Vol. 145, No. 8 — April 13, 2011
SI/2011-23 April 13, 2011
TACKLING AUTO THEFT AND PROPERTY CRIME ACT
ARCHIVED — Order Fixing April 29, 2011 as the Day on which that Act Comes into Force, Other than Section 12 which Came into Force on Assent
P.C. 2011-480 March 25, 2011
His Excellency the Governor General in Council, on the recommendation of the Minister of Justice, pursuant to section 13 of the Tackling Auto Theft and Property Crime Act, chapter 14 of the Statutes of Canada, 2010, hereby fixes April 29, 2011 as the day on which that Act comes into force, other than section 12, which came into force on assent.
(This note is not part of the Order.)
Bill S-9, the Tackling Auto Theft and Property Crime Act received Royal Assent on November 18, 2010. It is now Chapter 14, Statutes of Canada 2010. It provides for four new offences and makes consequential amendments to the Criminal Code, which it amended in four ways:
- It created a distinct offence for motor vehicle theft;
- It created the offence of tampering with a vehicle’s identification number (VIN);
- It created the offences of trafficking in property obtained by crime and possession of property obtained by crime for the purpose of trafficking; and
- It provided the mechanism that effectively allows the Canada Border Services Agency (CBSA) to prevent the cross-border movement of property obtained by crime, including stolen vehicles.
At present, motor vehicle theft is addressed by laying charges under the general theft provision in section 322 of the Criminal Code or under section 354, the offence of possession of property obtained by crime. The new offence of motor vehicle theft is now found at section 333.1 of the Criminal Code and is a hybrid offence. When proceeded on indictment, the offence is punishable by imprisonment for a maximum of 10 years and, in the case of a third or subsequent offence, regardless of whether the previous convictions were indictable or summary conviction offences, for a minimum of six months. The offence is punishable by a maximum of six months’ imprisonment, a fine of not more than $5,000, or both on summary conviction.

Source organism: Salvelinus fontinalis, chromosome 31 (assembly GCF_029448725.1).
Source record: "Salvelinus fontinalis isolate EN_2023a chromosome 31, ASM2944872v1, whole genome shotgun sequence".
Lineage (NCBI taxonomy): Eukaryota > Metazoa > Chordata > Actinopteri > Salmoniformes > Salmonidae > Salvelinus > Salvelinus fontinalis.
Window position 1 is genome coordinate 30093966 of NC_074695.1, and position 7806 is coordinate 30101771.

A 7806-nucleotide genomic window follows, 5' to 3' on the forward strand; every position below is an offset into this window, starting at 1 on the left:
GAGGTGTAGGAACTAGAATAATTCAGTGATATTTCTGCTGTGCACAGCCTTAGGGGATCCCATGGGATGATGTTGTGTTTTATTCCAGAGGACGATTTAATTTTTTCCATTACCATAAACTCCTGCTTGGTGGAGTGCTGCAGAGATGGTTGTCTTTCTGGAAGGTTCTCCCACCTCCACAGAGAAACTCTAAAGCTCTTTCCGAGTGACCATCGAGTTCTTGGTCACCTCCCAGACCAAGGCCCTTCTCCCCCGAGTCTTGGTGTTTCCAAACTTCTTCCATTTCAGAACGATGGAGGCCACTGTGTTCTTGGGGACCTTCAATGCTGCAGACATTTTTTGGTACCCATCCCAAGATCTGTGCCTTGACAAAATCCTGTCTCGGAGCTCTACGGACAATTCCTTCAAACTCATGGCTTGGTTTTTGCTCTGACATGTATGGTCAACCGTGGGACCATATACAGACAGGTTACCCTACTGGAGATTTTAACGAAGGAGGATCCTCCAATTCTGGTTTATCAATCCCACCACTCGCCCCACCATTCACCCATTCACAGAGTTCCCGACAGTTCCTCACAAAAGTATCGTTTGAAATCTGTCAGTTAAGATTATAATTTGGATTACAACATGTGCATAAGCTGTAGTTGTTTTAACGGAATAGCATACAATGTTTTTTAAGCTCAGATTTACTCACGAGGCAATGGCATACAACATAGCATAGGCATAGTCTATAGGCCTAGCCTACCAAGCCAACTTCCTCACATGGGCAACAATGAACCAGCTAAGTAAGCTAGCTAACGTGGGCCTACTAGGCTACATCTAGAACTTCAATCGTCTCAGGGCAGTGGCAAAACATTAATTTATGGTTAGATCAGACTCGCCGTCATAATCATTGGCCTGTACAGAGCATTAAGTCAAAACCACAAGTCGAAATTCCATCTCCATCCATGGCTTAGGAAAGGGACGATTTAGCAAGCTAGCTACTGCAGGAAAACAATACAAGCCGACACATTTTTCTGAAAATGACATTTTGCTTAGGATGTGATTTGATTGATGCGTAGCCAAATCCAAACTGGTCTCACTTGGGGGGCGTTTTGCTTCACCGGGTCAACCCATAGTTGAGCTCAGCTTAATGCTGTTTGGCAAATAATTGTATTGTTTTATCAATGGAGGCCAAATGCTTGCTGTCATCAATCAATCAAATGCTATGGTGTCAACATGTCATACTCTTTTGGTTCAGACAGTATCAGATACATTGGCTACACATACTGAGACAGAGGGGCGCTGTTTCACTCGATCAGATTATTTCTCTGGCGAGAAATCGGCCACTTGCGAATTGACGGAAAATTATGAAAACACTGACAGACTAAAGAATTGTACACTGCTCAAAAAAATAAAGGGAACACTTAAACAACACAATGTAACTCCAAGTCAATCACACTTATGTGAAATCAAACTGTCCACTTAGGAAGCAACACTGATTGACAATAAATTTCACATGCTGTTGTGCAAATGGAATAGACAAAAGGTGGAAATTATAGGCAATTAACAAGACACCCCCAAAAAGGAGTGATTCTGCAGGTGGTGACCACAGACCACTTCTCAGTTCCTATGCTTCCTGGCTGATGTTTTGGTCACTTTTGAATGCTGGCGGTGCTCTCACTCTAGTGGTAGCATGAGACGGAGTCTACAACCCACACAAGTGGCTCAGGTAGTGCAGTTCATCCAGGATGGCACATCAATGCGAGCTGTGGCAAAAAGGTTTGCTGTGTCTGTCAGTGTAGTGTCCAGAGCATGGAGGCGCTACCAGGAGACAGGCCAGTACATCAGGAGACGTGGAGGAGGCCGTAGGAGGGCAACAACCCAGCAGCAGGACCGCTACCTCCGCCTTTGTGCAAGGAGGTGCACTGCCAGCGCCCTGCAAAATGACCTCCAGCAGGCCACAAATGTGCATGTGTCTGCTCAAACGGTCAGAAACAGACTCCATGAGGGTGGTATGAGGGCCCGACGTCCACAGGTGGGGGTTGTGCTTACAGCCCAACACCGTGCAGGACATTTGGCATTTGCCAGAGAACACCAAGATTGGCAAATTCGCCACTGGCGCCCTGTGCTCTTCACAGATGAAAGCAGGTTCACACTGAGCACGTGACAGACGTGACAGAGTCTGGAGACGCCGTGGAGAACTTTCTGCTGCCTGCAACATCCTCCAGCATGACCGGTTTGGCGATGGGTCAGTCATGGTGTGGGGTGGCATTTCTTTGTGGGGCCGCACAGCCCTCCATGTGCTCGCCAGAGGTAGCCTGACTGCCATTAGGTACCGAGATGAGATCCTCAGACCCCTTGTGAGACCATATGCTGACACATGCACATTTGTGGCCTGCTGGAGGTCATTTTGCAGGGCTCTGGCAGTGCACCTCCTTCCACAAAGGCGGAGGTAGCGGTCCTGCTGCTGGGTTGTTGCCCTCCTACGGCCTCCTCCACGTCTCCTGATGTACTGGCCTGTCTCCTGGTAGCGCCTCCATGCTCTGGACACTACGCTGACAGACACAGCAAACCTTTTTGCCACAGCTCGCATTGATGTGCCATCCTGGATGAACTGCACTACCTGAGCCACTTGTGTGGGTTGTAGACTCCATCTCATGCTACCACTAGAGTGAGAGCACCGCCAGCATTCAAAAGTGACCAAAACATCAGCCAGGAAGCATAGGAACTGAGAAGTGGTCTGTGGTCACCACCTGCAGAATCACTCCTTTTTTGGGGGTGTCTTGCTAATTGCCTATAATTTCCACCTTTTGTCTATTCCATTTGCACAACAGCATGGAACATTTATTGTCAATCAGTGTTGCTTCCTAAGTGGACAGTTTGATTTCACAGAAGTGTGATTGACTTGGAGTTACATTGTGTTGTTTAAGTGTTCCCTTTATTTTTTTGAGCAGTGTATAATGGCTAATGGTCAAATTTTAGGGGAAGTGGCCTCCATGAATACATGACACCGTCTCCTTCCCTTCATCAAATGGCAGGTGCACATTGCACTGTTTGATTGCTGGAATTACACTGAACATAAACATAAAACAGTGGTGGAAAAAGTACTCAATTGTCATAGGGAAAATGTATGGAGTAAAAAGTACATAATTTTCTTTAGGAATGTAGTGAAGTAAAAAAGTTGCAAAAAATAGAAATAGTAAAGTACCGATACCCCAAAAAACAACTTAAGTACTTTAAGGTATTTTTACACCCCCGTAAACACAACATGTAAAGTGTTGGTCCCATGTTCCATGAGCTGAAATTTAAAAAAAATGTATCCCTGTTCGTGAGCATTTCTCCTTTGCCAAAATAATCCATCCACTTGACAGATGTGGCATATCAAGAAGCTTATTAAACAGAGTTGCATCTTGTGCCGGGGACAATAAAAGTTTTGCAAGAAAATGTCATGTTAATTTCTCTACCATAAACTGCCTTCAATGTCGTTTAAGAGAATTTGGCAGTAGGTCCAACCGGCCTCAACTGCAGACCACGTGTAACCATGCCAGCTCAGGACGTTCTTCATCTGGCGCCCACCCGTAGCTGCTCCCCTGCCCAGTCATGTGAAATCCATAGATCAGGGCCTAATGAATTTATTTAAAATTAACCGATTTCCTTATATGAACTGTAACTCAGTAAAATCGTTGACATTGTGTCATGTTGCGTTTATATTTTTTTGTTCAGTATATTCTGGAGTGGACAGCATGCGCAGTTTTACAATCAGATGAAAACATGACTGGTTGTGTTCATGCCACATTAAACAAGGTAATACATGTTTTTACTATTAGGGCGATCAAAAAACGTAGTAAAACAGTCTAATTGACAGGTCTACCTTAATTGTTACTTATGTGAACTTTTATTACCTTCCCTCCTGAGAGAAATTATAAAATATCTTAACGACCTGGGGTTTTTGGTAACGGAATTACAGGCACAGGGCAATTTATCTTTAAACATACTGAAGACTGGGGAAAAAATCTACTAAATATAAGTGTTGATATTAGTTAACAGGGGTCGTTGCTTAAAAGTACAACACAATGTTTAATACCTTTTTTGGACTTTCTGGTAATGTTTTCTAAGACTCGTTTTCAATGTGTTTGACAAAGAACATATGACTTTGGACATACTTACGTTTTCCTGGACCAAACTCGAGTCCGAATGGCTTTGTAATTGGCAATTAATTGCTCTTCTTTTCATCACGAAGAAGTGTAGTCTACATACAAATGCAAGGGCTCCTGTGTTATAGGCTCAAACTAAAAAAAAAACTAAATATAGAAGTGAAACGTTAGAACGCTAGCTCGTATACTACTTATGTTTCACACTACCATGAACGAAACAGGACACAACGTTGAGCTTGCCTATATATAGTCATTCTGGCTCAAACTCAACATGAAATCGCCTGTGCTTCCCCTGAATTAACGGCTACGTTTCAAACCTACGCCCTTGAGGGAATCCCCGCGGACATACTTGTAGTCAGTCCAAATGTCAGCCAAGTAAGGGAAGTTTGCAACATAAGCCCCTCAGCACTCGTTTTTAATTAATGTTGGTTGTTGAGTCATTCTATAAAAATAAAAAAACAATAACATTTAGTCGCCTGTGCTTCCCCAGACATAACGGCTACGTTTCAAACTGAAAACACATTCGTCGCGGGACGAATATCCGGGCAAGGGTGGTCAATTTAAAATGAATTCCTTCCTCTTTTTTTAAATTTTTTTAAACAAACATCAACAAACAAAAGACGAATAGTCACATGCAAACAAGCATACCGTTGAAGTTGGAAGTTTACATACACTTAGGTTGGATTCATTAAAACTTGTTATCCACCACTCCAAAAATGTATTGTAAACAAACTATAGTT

Currently, a person who alters a VIN in order to conceal the identity of a stolen vehicle is often charged with possession of property obtained by crime or an offence under other theft-related provisions, but the altering of a VIN does not in itself constitute an offence. However, the Criminal Code does specifically deal with VINs in subsection 354(2), which provides, in the context of a charge of possession of property obtained by crime means, for the assumption that if the VIN has been altered the vehicle has been stolen.
The offence of tampering with a VIN is now found at section 353.1 of the Criminal Code which makes it an offence to alter, remove or obliterate a VIN. The provision expressly provides at subsection 353.1(3) that lawful conduct, such as regular maintenance of the vehicle, body work and auto recycling or wrecking, would not fall under the ambit of the offence. The new VIN-tampering offence is a hybrid offence and provides for a maximum sentence of imprisonment for five years on indictment and a maximum of six months’ imprisonment, a fine of not more than $5,000, or both on summary conviction.